Flicker noises in astronomy and elsewhere.
Abstract
Timescale variation from astronomical sources has long been referred to as a 'signal'. In other words, the variation exhibits some form of regularity. In this paper, it is maintained that the stochastic property of timescale variation is also common to a wide variety of physical phenomena. Hence, integration and Fourier transformation of noise functions, say, random white noise, can impart to the noise a semblance of regularity, turning the noise into a 'signal'. Attention is given to flicker noise (or lowfrequency noises in general), and their appearance in largely nonastronomical physical phenomena. Electrical and seismic noise are presented as examples. Integrated and plotted onto a log scale, random noise shows a remarkable fit with the power law. Finally, the generation of flicker noise is dealt with mathematically by superimposition and causal filtering.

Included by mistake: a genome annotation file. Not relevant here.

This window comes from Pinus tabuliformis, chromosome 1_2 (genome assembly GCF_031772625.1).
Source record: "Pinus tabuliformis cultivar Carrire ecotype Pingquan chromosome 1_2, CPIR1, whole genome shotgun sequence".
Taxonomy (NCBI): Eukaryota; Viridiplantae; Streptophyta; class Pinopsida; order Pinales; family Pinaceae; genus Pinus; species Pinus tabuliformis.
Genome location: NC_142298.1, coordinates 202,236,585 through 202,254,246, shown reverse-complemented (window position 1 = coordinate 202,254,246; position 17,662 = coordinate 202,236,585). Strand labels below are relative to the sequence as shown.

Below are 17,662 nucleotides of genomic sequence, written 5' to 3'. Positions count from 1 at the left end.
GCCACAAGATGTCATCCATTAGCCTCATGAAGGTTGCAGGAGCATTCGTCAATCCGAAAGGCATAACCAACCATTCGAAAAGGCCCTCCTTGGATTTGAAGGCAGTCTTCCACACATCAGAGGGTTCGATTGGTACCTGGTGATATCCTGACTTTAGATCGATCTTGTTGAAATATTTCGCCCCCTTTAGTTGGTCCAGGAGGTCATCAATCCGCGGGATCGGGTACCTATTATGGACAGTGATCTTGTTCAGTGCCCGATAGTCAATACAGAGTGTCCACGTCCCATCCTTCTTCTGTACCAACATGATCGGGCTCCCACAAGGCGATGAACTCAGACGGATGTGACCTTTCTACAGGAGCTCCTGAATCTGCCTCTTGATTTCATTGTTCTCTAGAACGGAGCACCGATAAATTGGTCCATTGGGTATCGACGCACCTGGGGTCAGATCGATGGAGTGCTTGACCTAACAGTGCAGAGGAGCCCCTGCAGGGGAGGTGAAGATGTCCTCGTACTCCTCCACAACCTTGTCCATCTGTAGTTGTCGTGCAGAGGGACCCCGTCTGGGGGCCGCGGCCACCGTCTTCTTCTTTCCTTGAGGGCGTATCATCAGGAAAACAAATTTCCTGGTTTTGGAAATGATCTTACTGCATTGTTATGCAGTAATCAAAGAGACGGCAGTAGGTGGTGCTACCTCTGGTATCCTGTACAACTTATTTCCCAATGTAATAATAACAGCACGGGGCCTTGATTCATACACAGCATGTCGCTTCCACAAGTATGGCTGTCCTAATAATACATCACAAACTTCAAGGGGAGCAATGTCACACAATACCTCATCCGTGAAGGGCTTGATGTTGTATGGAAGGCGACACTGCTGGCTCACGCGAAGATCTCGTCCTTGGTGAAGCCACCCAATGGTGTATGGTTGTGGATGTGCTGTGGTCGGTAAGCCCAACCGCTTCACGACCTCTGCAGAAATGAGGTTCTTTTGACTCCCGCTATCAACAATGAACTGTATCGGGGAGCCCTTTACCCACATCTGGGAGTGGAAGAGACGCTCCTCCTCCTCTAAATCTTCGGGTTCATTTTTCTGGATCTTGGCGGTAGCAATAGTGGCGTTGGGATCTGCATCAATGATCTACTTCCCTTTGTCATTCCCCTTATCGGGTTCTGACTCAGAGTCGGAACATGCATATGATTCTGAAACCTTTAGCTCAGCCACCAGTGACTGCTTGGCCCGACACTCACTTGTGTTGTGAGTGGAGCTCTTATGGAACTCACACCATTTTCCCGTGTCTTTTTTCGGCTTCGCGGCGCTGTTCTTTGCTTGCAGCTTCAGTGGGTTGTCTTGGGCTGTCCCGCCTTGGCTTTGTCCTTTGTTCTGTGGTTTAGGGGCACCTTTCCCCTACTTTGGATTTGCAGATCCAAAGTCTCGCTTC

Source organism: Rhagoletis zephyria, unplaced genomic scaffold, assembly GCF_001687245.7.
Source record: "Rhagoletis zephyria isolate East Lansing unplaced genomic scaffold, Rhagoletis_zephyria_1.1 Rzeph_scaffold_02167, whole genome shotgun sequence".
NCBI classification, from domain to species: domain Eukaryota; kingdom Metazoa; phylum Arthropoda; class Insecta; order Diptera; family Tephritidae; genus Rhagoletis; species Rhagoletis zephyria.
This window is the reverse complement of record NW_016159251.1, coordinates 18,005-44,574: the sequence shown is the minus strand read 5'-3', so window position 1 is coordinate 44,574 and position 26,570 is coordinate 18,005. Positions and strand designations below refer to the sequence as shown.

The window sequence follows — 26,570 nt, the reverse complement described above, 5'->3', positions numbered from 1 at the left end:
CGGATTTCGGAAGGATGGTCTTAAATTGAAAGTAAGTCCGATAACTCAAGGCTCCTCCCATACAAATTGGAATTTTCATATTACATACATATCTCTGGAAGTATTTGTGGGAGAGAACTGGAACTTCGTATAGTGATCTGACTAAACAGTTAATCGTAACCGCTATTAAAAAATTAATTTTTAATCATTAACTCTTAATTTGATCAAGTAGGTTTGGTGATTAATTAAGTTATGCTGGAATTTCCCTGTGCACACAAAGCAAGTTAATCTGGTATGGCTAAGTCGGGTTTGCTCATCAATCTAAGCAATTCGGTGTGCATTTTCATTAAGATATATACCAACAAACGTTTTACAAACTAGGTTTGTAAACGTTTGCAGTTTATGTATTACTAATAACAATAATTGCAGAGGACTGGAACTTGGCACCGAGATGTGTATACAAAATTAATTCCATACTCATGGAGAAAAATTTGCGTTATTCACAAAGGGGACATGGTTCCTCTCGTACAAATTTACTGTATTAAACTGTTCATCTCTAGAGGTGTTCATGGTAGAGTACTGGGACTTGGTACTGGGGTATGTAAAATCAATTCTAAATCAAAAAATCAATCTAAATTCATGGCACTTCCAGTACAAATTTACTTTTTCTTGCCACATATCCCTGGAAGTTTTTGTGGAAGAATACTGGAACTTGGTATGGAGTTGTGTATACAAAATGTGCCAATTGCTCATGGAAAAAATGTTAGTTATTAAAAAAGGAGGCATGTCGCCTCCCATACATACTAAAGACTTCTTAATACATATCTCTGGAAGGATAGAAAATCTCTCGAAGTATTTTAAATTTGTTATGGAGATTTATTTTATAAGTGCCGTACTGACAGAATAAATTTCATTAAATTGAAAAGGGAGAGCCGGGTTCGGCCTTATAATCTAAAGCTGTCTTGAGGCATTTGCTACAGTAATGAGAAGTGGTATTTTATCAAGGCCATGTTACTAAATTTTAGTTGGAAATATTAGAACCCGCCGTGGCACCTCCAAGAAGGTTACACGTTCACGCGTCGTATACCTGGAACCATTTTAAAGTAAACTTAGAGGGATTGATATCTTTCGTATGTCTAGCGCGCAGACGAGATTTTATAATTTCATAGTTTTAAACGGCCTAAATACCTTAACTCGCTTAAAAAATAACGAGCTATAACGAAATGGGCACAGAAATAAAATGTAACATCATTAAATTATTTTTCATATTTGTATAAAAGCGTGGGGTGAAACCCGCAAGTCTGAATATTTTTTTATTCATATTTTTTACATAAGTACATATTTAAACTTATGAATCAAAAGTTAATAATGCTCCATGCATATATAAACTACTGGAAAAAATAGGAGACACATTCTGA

Publication:

Comments on Astrophysics
 Pub Date:
 1978
 Bibcode:
 1978ComAp...7..103P
 Keywords:

 Flicker;
 Noise Spectra;
 Power Spectra;
 Radio Astronomy;
 Very Low Frequencies;
 Fourier Transformation;
 Radio Sources (Astronomy);
 Random Noise;
 Random Walk;
 Signal Analysis;
 Signal To Noise Ratios;
 White Noise;
 Astronomy;
 Theoretical Astrophysics;
 Gravitational Instability;
 Neutrino Astronomy;
 Infrared Astronomy;
 XRay Astronomy;
 GammaRay Astronomy;
 Element Abundances;
 Elements:Origin